The Roar
The Roar


The Dukes debate: Maybe we should just concentrate on hitting our own ball

Autoplay in... 6 (Cancel)
Up Next No more videos! Playlist is empty -
21st February, 2019

Should Australia abandon the Dukes ball experiment for something more appropriate, like training our batsmen to hit a beach ball in a stocking?

Our nation’s quest to domesticate this untamed nightmare is currently into its third season, with the project at a pivotal stage as Australia enter preparations for another Ashes surrender in August.

Our desperate pursuit for state secrets has seen the ball infiltrate the Sheffield Shield, with the competition considered the most appropriate forum for testing now that it’s a multi-purpose laboratory and not a competition.

Trials are set to recommence in the next round of matches beginning this Saturday, once again resurfacing a number of questions about this evil seed and its power to belittle a nation’s ego.

Firstly, should our border protection policy outlaw anything that hoops at right angles? And can we stave off humiliation in England using the Dukes in a few extended centre practices on the other side of the world?

While many see the virtues in acclimatising to the host’s ball as an avenue to our Ashes dream of avoiding a follow-on, many are pondering if our batsmen should be training to hit a foreign ball if we can’t hit our own.


For those unaware, the Dukes ball has been a bone of contention for Australia ever since we started playing all around it in the mid 2000s.

Our batsmen have remained tormented since, with the entire nation’s stocks bemused by its darker hue, prouder seam and eminent magnetism to the syrupy spit of an Englishman.

With the ball solely responsible for Australia going winless in England since 2001, we were left with no option but to jump into bed with the devil with the long-term goal of batting past lunch on the first day.

Results at home have been mixed so far, with most batsmen suffering the cognitive dissonance of being encouraged by our own bowlers’ prodigious swing, before adding the extra 450 percent for James Anderson.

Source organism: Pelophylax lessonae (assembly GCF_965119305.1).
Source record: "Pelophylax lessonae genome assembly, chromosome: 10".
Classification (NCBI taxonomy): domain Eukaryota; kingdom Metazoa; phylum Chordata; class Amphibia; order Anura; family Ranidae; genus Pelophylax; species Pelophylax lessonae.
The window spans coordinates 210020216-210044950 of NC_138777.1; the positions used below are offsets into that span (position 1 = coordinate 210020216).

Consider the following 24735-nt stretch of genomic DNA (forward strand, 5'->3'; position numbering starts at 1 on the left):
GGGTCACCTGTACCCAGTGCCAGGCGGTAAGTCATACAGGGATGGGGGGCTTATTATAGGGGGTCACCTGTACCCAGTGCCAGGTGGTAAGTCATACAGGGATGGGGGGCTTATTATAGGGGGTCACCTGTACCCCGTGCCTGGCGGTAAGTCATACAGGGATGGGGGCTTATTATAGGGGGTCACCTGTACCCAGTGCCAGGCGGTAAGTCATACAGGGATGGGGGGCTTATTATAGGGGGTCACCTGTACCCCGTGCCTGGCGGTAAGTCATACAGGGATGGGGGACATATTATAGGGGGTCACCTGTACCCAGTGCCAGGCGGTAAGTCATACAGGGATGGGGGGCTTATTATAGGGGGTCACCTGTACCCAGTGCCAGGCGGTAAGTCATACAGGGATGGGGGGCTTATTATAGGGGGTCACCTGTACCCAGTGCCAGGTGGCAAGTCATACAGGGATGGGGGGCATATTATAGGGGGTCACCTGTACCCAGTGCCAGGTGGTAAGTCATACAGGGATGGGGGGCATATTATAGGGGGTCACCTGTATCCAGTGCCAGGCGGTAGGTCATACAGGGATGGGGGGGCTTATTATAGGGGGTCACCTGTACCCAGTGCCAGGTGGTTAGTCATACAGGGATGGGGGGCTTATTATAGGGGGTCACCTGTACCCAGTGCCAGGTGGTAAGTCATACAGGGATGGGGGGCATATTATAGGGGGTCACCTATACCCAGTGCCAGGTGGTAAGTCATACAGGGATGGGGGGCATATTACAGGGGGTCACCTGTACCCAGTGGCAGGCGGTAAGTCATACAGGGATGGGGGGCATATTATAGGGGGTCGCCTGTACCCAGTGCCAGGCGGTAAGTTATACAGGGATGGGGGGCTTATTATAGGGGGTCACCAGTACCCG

England's James Anderson, centre, celebrates taking a wicket

(AP Photo/Kirsty Wigglesworth)

But will all this hard work matter in August? Because – without catastrophising – Australia’s tour is an imminent disaster that transcends balls.

Sure, England have their own troubles, but they aren’t mired in a turbulent identity crisis as they overhaul a century of core behaviour while juggling a batting drought and the prospect of averaging 31 for eternity. They just blipped in the Windies.

With our comparatively hospitable straight-breaking local ball – nay, friend – in the Kookaburra proving deceptively straight to our top order, I’m skeptical of what three rounds of Dukes can really achieve.


The plan’s appeal dims further when you consider the local version is made for Australian conditions- reportedly designed for harder wickets, faster outfields and slower internet – whereas the English version is softer and takes to the field in a beanie.

Is this really enough to accurately recreate the movement we’ll see in England from great exponents of the swinging ball, like Marcus Trescothick?

For true efficacy, wouldn’t we need to go the whole hog and replicate the Mother Country with similar pitches, cloud cover and a botched removal from the European Union?

Sports opinion delivered daily 



While this additional 4 percent edge of facing the ball at home could have influenced a tight 2-1 defeat like 2005, it would only equate to an extra three leg-byes when you’re being rolled for 60 at Trent Bridge, and/or relying on Marnus Labuschagne at three.

So barring an unforeseen resurgence of biblical proportions at the World Cup, Australian batsmen will be fed to the English seam attack in the Ashes, regardless of ball, Steve Smith, David Warner or an old school pommy meltdown.

Worse still, we can’t even rely on equivalent benefits for our bowlers, with our attack’s ability to make the ball talk rendered mute since Cape Town. It truly will be an awful time to be alive. Good time difference for ratings though.

The bridge is too far to gap for a little ball. In light of this, we should remain insular by practicing exclusively with our own ball at Manuka Oval, that way we can at least protect our own predictable home whitewashes.

Stop trying to recreate England, unless it involves poaching some South Africans.